Martha Jane Koontz Zachert, AHIP, FMLA, retired professor emerita, died January 10, 2018, in Tallahassee, Florida, where she had been retired for a number of years. She was born in York, Pennsylvania, and grew up the daughter of a minister in Baltimore, Maryland. She received a bachelor’s degree from Lebanon Valley College, her master of library science degree (MLS) from Emory University, and her doctorate in library science from Columbia University. In 1946, Martha Jane married Edward Goneke Zachert (nicknamed Zach) with whom she moved to Atlanta, Georgia. They had one daughter, Beth.
Her library career began in 1941 at Enoch Pratt Free Library in Baltimore and continued in schools in DeKalb County, Georgia. She transitioned into medical librarianship at the Mercer University College of Pharmacy in Atlanta and eventually held faculty positions at the library schools of Florida State University and the University of South Carolina. Her secondary teaching field was related to the book arts and history of books. She was a visiting fellow of the British Library and worked with the Army Corps of Engineers library system. She was a founding member of the Southern Regional Medical Library Group, which later became the Southern Chapter of the Medical Library Association (MLA) (Figure 1).
Figure 1 1956 photo of members of the Southern Regional Group, predecessor to the Southern Chapter of the Medical Library Association
She was an MLA Fellow and named among the “100 Most Notables” during MLA’s Centennial Celebration in 1998. She was a member of the American Library Association, member of Beta Phi Mu and president of Beta Phi Mu in 1974–1975, member of the Special Libraries Association (SLA) and past president of the SLA Florida chapter, and member of the Oral History Association. Among other honors, Martha Jane received the SLA President’s Citation in 1977 and was inducted into the SLA Hall of Fame in 1985, and she received citations from the American Association of Colleges of Pharmacy and the Southeastern Library Association (SELA), including the Rothrock Award, SELA’s highest. She published numerous articles and books in her field, and edited the Journal of Library History and several books. She taught short courses in England several times and served six months as consultant to a research project of the British Library.
She held leadership positions related to professional continuing education and was an invited speaker at numerous library meetings, including the 1978 Janet Doe Lecture at MLA, “Books and Other Endangered Species: An Inquiry into the Values of Medical Librarianship.” She certainly had the background for it, having been a member of the American Printing History Association and a founding member of the Miniature Book Society in addition to her Georgia Division of Archives certificate in archival management. In 2015, a former student, Elaine Crepeau—with her husband, Nobuo Kodama—expressed her admiration and gratitude to Martha Jane by establishing the Dr. Martha Jane Zachert Endowed Scholarship at Florida State University.
Several years after I graduated, she made a presentation at a library conference that I attended. I had taken my graduate diploma with me and asked her to sign it. Her signature is as neat as if it were signed on a line, which it was not. That signature means much more to me than the governor’s or the university president’s.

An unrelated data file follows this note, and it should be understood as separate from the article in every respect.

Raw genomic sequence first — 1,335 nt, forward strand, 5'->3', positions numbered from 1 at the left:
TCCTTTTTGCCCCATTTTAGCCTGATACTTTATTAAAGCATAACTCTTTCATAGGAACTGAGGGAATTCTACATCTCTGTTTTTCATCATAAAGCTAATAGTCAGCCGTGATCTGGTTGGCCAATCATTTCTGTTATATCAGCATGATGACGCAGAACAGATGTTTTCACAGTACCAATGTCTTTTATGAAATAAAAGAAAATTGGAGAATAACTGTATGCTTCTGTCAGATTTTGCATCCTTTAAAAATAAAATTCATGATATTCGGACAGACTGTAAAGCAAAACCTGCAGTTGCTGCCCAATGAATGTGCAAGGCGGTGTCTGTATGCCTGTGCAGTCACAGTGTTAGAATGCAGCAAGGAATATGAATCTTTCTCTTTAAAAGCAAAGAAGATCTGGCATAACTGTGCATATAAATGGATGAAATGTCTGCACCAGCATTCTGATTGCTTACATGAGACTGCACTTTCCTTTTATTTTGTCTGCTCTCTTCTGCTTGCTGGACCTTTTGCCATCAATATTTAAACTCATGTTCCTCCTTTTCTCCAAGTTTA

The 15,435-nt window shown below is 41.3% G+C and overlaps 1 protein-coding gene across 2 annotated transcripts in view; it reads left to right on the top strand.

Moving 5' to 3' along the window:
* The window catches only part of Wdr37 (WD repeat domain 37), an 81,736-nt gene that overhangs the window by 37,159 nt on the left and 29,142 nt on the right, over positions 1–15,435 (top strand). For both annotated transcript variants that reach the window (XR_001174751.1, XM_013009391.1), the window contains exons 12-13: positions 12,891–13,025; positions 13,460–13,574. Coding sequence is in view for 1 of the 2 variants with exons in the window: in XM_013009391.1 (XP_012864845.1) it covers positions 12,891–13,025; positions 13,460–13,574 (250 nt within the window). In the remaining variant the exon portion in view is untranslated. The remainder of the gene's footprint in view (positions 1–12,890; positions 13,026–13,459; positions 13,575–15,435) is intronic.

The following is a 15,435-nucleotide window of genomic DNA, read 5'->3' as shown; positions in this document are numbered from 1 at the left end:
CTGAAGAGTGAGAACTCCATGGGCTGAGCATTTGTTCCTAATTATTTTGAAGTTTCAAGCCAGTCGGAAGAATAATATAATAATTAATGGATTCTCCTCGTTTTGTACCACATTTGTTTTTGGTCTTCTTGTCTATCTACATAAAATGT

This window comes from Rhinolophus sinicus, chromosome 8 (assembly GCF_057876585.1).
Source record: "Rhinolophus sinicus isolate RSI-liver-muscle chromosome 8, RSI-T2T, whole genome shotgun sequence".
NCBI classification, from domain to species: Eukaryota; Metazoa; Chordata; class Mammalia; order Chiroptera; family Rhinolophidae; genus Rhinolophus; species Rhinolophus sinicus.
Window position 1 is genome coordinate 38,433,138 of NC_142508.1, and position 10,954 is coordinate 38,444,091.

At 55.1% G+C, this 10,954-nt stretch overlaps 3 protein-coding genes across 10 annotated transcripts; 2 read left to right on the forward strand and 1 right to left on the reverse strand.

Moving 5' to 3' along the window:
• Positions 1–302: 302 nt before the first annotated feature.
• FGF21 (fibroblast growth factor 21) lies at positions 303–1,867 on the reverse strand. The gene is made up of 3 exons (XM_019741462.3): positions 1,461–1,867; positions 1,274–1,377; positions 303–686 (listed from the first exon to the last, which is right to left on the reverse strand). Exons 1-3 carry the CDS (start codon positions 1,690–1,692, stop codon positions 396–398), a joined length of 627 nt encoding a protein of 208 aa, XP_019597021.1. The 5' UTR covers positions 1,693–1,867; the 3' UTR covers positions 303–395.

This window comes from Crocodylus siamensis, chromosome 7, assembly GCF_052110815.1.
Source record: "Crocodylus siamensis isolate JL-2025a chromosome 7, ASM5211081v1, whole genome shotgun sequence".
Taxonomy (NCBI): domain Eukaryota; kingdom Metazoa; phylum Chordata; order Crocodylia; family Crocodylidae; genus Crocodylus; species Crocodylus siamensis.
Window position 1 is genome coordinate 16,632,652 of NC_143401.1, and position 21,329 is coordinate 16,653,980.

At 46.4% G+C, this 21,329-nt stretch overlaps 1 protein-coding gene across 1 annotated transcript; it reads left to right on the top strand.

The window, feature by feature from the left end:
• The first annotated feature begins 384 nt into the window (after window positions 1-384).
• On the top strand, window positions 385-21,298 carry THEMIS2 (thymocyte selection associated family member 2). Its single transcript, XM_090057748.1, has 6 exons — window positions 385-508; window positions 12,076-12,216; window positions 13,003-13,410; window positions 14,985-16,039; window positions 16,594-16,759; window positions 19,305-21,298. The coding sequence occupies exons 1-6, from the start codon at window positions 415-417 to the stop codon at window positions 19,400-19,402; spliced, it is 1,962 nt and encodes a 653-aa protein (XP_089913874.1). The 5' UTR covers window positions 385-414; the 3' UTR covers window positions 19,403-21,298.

She was honored for her exemplary professional work, but those who knew her personally described the personal gifts she brought to the profession:
Fred W. Roper, AHIP, FMLA:
She was a true Renaissance woman. She worked hard and produced a lot because of her diverse interests.
I was always in awe of her professionally. She made a difference with all the students she taught and the example she set.
Priscilla L. Stephenson, AHIP:
I never heard anything but praises for this remarkable woman. She’s an icon in our world.
Diane Rourke, AHIP:
Her teaching was engaging and kind of magical. You never knew you were learning while you were listening and yet, you were. Not many library school professors were that compelling and dynamic. She also kept sharing her knowledge, particularly on how to teach, as our librarian role expanded to include more teaching.
M.J. Tooey, AHIP, FMLA:
I am so saddened by this news. Just recently, I found some notes from her regarding a project she was helping me with. She was a kind soul and a great help to me when I was a young librarian.
Sarah H. Gable, AHIP:
What I remember is what a great teacher she was. She used role playing techniques to get the point across in an interesting way. She was interested in and supportive of all types of libraries, and encouraging to professionals.
In retirement, Martha Jane returned to Tallahassee, where she became active at St. John’s Episcopal Church and in the Tallahassee Literary Club, while enjoying time with her daughter’s and granddaughter’s families and her sister Miriam Drucker (who predeceased her). She traveled as long as Zach—the love of her life, constant companion, and support—was able. He predeceased her in 2005. Martha Jane was capable of great love for her family, friends, colleagues, and her profession, and was a tremendous personal and professional resource. She will be long remembered.
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Jane Bridges, ML, email@example.com, Tybee Island, GA.
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Journal of the Medical Library Association, VOLUME 106, NUMBER 3, June 2018